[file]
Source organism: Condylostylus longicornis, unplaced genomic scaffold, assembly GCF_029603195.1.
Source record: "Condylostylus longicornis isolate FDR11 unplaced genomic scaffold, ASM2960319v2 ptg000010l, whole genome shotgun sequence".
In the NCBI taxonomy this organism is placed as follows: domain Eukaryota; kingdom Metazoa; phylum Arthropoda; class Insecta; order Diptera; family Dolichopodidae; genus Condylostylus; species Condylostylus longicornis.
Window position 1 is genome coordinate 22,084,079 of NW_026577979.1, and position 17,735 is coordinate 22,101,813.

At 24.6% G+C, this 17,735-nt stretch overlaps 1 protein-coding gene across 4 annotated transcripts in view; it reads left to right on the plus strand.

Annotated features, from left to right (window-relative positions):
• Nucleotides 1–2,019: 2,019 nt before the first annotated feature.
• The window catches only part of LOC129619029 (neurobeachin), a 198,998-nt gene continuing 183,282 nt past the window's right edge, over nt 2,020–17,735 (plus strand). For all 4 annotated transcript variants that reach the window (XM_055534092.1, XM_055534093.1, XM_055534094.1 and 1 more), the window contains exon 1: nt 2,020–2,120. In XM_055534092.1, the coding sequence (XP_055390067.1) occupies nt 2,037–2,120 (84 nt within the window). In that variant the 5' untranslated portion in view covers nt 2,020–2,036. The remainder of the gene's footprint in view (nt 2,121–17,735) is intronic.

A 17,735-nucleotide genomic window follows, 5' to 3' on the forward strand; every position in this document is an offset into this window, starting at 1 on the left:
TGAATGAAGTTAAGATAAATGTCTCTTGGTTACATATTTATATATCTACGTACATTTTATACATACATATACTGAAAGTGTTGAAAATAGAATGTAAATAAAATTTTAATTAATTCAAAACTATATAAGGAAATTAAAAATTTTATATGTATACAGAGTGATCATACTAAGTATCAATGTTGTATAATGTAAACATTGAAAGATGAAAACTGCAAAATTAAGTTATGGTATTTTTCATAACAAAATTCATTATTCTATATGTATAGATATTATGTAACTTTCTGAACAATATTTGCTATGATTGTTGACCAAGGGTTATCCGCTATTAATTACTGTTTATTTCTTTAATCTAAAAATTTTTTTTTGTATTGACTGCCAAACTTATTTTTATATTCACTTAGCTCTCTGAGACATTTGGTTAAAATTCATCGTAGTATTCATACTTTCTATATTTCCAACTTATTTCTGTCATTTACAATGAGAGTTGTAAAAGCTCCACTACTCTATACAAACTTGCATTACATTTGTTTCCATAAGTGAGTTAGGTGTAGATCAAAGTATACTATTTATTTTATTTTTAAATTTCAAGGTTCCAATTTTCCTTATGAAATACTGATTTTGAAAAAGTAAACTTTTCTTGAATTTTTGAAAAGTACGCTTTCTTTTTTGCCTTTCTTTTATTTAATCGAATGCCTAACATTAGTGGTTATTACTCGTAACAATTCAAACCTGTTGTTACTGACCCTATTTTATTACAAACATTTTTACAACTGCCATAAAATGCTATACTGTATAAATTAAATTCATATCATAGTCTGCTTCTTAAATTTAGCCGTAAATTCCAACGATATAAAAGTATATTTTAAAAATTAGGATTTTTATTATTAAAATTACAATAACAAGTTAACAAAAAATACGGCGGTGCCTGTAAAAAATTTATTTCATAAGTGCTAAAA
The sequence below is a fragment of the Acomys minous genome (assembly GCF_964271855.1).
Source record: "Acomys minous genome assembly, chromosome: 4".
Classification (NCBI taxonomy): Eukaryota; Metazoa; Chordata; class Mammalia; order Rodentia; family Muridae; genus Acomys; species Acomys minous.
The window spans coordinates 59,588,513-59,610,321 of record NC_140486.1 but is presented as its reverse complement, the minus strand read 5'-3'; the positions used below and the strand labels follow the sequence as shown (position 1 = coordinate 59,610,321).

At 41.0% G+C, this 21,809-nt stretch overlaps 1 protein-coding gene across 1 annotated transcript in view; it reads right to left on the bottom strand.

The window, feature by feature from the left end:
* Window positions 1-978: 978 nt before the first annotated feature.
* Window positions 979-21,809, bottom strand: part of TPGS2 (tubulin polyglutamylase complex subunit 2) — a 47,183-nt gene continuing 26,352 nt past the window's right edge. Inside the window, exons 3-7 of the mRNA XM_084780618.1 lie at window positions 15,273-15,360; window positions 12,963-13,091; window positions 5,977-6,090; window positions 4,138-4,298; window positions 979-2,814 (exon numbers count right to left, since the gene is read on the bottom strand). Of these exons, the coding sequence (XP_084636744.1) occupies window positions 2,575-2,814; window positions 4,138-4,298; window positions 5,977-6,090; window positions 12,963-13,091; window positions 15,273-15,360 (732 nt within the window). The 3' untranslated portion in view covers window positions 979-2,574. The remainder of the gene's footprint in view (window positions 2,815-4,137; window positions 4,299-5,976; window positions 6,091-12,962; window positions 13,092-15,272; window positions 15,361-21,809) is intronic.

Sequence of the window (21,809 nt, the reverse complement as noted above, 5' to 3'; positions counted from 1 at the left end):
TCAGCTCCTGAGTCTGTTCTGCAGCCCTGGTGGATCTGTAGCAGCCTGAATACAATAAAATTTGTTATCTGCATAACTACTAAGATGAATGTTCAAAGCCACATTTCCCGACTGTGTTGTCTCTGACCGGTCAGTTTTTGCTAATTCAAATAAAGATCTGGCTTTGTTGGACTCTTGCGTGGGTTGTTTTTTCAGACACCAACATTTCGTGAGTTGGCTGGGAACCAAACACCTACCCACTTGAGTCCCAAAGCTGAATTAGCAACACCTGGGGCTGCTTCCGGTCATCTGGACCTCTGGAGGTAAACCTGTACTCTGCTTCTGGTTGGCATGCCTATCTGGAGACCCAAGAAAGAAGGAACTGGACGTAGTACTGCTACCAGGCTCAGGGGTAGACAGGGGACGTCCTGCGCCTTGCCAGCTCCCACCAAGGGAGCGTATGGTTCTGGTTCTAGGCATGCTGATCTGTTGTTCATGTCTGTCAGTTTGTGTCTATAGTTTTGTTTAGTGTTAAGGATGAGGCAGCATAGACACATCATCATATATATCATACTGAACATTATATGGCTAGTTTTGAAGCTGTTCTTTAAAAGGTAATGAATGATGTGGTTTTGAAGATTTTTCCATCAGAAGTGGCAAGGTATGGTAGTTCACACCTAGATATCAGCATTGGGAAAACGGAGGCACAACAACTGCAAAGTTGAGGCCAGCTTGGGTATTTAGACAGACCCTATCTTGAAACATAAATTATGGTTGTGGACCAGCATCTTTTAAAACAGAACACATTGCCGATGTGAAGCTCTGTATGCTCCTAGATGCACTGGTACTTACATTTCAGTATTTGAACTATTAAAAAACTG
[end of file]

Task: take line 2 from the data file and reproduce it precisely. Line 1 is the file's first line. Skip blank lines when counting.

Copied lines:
Source record: "Condylostylus longicornis isolate FDR11 unplaced genomic scaffold, ASM2960319v2 ptg000010l, whole genome shotgun sequence".